LOS ANGELES, CALIFORNIA | The way the story goes, a 29-year-old guy named Wyndham Clark who more than once tried literally to drive himself away from golf because he hated it so much and who has lived for a decade with the ache of losing his mother, carried her memory with him on Father’s Day and won the U.S. Open at Los Angeles Country Club in a city built largely on its gift for finding tales that touch places that can bring teardrops.
How’s that for a storyline?
Golf’s newest major champion may not have the magnetism of Rickie Fowler nor the majesty of Rory McIlroy, but he won the American national championship by being the best player over four grinding days, making good on a promise to himself and others that he has what it takes to do what he did.
When Clark closed out this U.S. Open, he leaned over and shouted, “Yes!” loud enough to be heard in the heavens. He walked into an embrace with his caddie and confidante John Ellis, burying his sobs in the man’s shoulders.
Then came Clark’s family, one by one, all but his late mother, Lise Clark, whom he honors by carrying a ball marker with the image of praying hands, her enduring message to “play big” and the date Aug. 2, 2013, when she died at age 55 of breast cancer.
The moment, a lifetime in the making, touched a place that no amount of time can bury.
“She was so positive and such a motivator in what she did,” Clark said of his mother. “She’d be crying tears of joy.
“She called me ‘Winner’ when I was little, so she would just say, ‘I love you, Winner.’ She had that mantra of ‘play big.’ But really, I was a mama's boy, so there would be a lot of hugging and crying together. But I know she’d be very proud of me.”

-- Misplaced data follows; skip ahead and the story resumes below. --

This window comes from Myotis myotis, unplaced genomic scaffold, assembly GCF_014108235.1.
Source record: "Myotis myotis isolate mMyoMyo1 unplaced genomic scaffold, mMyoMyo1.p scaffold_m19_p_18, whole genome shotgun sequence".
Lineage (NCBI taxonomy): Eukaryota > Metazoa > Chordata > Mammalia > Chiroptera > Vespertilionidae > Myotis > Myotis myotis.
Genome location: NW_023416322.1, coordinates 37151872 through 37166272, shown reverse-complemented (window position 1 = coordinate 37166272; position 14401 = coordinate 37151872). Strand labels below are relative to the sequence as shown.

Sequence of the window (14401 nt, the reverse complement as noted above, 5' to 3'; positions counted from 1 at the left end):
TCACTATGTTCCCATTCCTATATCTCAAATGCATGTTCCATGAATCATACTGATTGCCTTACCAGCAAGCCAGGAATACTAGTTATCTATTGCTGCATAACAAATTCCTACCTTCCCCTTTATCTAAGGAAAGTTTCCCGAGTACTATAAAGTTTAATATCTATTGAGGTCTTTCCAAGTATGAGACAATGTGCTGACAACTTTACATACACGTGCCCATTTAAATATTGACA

Clark may not have been the people’s choice, given whom he had to beat in the final round, but he won the silver trophy by grabbing it, not letting it fall to him.
Wyndham Clark sounds like a cowboy actor from the ’50s and he walks as if he’s going toward something rather than away from something. He spent Sunday doing what U.S. Open winners do, hitting good shot after good shot and, when he found himself in bad spots such as a tangle of barranca brush beside the eighth green, Clark managed to minimize the damage.
It didn’t come easily because U.S. Opens don’t do easy. Clark wobbled with a break-the-momentum bogey at the short, par-3 15th (the only bogey anyone made there Sunday), then threw a knot in his stomach when he hit his tee shot into a fairway bunker at the 16th when his left-to-right cut didn’t cut, setting up a bogey that left him one stroke ahead with two holes to play.
With McIlroy playing the final hole and close enough to touch a fifth major-championship victory that has eluded him since 2014, Clark saved par with a brilliant pitch shot at the 17th and then closed in style, playing uphill into a setting sun that gleamed like a spotlight.
How hard was winning?
“The hardest thing,” Clark said.
When he heard fans chanting Fowler’s name as they walked from shot to shot, Clark fed on it. His mental coach had told him to channel those chants and think of his own goals.